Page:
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    I name my sons Bobby and Dan; yet, I keep calling Bobby the one I was supposed to call Dan. Uhmmm… What was the question, by the way? – kiamlaluno Aug 26 '11 at 20:38
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The problems I can see with the question are that:

  • How you name the directories of your hard disk probably depends from which files you have. I would think that you don't call a directory "Butterfly pictures" if you don't have butterfly pictures; you could choose that name for not making clear what the content is, but in that case, you could choose any random name.
  • The answers to that question would be arbitrary, as there aren't any rule you are forced to follow while choosing the name of a directory. Probably you would get different answers about which name to use, as every user has a preferred schema to use for choosing the name to give to directories.
  • There is no relation between the name of a directory, and English grammar; you could use a name such as "ABBDDE," "Le mie fotografie," or a random sequence of letters and numbers.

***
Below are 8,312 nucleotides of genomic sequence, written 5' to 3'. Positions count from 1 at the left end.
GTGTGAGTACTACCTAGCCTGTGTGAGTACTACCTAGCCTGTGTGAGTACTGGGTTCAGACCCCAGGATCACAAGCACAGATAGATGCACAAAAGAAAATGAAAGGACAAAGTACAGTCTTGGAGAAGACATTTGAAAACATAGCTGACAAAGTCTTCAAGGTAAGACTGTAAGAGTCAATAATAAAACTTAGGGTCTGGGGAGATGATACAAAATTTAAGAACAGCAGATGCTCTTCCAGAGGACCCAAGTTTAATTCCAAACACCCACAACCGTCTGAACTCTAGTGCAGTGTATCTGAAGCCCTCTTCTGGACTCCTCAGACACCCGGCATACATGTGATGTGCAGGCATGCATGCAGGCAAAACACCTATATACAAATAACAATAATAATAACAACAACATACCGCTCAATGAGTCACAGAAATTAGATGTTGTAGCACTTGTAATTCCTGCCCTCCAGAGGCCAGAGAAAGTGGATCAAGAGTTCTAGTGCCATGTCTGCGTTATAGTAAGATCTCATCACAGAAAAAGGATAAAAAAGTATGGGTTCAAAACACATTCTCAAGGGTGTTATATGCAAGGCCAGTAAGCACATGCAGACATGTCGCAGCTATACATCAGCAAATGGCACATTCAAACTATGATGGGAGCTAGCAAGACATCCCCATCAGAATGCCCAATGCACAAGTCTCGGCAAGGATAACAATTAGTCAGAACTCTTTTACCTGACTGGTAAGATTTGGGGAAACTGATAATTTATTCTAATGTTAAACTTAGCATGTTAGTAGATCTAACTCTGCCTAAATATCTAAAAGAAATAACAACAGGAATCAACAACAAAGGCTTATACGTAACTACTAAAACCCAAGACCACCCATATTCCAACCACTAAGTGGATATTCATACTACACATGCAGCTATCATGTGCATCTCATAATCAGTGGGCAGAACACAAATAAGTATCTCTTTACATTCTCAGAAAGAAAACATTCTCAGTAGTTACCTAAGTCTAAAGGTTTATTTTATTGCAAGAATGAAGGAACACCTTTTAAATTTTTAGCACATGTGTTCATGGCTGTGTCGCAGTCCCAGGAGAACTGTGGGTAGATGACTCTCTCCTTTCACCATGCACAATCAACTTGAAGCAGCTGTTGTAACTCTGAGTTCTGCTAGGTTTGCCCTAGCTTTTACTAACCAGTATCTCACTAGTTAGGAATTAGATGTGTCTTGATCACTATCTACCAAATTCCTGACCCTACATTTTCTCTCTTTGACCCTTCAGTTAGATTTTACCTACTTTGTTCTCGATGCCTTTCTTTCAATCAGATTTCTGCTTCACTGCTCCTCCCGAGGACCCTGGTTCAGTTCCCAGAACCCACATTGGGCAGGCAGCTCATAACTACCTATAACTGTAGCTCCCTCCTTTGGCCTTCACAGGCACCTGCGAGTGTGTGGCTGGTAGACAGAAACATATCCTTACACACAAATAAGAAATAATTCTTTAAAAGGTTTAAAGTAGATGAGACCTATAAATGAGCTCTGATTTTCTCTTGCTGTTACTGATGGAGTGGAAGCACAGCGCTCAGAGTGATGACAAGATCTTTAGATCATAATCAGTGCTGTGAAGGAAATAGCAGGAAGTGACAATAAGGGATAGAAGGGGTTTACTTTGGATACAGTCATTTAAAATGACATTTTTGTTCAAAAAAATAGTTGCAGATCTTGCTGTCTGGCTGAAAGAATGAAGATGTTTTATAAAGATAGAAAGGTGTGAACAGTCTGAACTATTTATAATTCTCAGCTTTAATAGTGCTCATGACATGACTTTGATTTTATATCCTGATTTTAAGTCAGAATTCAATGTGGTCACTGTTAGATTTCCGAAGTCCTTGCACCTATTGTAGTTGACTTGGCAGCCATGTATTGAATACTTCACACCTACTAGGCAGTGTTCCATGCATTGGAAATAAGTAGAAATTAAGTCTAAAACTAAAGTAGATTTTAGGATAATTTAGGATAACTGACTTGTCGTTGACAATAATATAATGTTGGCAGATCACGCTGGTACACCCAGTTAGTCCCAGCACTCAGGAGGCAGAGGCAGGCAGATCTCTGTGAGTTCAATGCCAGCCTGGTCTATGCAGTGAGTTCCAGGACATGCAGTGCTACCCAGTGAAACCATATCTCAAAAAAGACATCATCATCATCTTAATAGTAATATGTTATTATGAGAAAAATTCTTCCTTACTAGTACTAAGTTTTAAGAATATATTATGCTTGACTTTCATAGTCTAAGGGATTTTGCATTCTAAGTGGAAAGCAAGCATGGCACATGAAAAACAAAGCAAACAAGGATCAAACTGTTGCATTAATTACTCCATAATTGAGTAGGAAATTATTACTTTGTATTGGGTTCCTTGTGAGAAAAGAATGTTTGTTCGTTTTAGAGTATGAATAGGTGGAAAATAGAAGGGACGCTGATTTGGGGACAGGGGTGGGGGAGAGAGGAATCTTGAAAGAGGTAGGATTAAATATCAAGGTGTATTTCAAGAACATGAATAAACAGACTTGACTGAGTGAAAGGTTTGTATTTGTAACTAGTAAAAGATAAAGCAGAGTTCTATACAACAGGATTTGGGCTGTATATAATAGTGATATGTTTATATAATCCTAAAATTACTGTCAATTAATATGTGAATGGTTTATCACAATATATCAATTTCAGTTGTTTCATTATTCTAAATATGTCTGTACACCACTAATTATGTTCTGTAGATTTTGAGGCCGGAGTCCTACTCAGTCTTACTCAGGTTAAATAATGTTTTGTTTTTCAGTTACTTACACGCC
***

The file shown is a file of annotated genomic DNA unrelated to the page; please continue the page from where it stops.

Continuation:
In the first case, if you were more detailed with the type of files you have on your hard disk, the question would be even more localized.

In the second case, as every answer would be equally valid, the question would be a poll, which is the kind of question that are not welcome anymore. If some very old questions are polls (where by very old I mean questions asked during the beta phase), now such questions are not welcome anymore, considering also that Community Wiki questions have a different meaning, now that every user can edit every question (although users with a reputation lower than 2000 need somebody who review their edit).